The next time you are in New York, make sure you go to the Hayden Planetarium. Along with fantastic exhibitions and moon rocks, you can walk on the “Cosmic Pathway” and move through time from the Big Bang to today. It’s a 360-foot ramp where each step takes you forward 10 million years, and all of human history is presented at the end of the pathway — a whopping length of a human hair.
Even if you are not an astrophysicist, you quickly feel humbled by how small we humans are in terms of time and space. Indeed, science — whether it’s through the farthest galaxies or the smallest microbes — can easily generate a sense of awe.
But now, science is working to help us understand the purpose of awe. After all, from an evolutionary perspective, awe seems to make no sense. Yes, we feel goosebumps when we look up at the stars. But so what? How does that help us survive?
Last week, Paul Piff and Dacher Keltner addressed that question in a piece in the New York Times asking, “Why Do We Feel Awe?” Keltner in particular is one of the preeminent scientists on the questions of awe, transcendence and compassion through his work at the Greater Good Science Center. And as Piff and Keltner found,
…[A]we helps bind us to others, motivating us to act in collaborative ways that enable strong groups and cohesive communities…[P]articipants who reported experiencing more awe in their lives, who felt more regular wonder and beauty in the world around them, were more generous to the stranger…
In other experiments…[p]articipants experiencing awe, more so than those participants experiencing emotions like pride or amusement, cooperated more, shared more resources and sacrificed more for others — all of which are behaviors necessary for our collective life.
Awe, then, can help us create a compassionate community. And if transcendence can help us become better people, then not only science, but religion, can add something to the conversation, as well.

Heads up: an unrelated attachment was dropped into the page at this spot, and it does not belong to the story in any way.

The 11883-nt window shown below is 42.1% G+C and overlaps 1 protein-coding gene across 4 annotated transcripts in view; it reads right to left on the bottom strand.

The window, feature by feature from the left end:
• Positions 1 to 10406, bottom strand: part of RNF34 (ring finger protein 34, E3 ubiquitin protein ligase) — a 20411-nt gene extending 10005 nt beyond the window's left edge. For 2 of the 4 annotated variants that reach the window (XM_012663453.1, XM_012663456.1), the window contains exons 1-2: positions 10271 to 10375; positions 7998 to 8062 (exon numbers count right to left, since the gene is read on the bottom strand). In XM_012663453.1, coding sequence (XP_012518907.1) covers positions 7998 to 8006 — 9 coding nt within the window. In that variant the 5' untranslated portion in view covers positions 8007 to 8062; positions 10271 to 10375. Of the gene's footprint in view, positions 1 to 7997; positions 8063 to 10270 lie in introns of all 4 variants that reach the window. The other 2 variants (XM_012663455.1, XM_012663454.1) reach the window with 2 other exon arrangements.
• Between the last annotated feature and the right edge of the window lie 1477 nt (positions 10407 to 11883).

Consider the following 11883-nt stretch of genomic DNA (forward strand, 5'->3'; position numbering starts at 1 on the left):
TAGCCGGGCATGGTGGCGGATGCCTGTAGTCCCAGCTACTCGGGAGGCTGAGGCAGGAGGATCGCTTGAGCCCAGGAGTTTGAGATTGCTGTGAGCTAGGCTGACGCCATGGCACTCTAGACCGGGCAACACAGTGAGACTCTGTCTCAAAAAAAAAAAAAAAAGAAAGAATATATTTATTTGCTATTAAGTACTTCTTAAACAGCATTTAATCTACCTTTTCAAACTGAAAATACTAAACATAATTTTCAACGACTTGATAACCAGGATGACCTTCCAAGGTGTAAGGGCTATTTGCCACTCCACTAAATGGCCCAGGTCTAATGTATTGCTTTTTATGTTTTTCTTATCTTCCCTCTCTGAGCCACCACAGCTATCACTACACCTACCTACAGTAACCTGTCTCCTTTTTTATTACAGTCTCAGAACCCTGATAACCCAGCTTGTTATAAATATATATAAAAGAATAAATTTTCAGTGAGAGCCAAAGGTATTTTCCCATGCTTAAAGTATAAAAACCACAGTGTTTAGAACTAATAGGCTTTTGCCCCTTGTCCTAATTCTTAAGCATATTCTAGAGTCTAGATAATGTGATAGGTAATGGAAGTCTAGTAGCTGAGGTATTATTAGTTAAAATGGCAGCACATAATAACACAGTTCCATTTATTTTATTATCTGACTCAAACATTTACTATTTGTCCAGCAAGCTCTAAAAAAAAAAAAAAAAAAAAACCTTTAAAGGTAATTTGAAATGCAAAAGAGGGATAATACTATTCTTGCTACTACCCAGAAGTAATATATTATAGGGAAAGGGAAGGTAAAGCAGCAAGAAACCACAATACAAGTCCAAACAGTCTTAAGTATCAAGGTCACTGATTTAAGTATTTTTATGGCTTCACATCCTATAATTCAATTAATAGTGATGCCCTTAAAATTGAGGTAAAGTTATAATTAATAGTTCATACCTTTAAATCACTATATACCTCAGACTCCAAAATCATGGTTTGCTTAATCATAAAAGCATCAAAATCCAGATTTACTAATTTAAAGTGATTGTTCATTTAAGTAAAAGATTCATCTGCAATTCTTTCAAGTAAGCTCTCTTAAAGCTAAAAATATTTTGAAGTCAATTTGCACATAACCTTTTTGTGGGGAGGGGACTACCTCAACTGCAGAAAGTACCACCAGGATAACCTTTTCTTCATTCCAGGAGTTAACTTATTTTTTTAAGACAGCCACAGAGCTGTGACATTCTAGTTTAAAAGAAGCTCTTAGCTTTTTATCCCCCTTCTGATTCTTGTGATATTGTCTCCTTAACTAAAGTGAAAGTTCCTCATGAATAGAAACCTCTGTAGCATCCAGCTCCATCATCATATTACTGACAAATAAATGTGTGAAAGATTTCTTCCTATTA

One of the most eloquent writers about awe was Rabbi Abraham Joshua Heschel, a thinker and activist whose words and deeds still resonate today. And in his masterpiece God in Search of Man, he writes:
The meaning of awe is to realize that life takes place under wide horizons, horizons that range beyond the span of an individual life or even the life of a nation, a generation, or an era. Awe enables us to perceive in the world intimations of the divine, to sense in small things the beginning of infinite significance, to sense the ultimate in the common and the simple; to feel in the rush of the passing the stillness of the eternal…
Awe precedes faith; it is at the root of faith. We must grow in awe in order to reach faith. We must be guided by awe to be worthy of faith. Awe rather than faith ts the cardinal attitude of the religious Jew. (75, 77, italics in original).
We Jews often struggle with faith and with belief. So maybe we need to move away from questions of belief, and move towards experiences of awe. After all, Judaism is a religion that is much more about what we do and how we act than about what we believe, and science is suggesting that feelings of awe lead us to acts of loving kindness.
And if you need suggestions, try doing what Piff and Keltner recommend:
[W]e suggest that people insist on experiencing more everyday awe, to actively seek out what gives them goose bumps, be it in looking at trees, night skies, patterns of wind on water or the quotidian nobility of others — the teenage punk who gives up his seat on public transportation, the young child who explores the world in a state of wonder, the person who presses on against all odds.
All of us will be better off for it.
So look up at the heavens. And then use that feeling to make life better here on earth.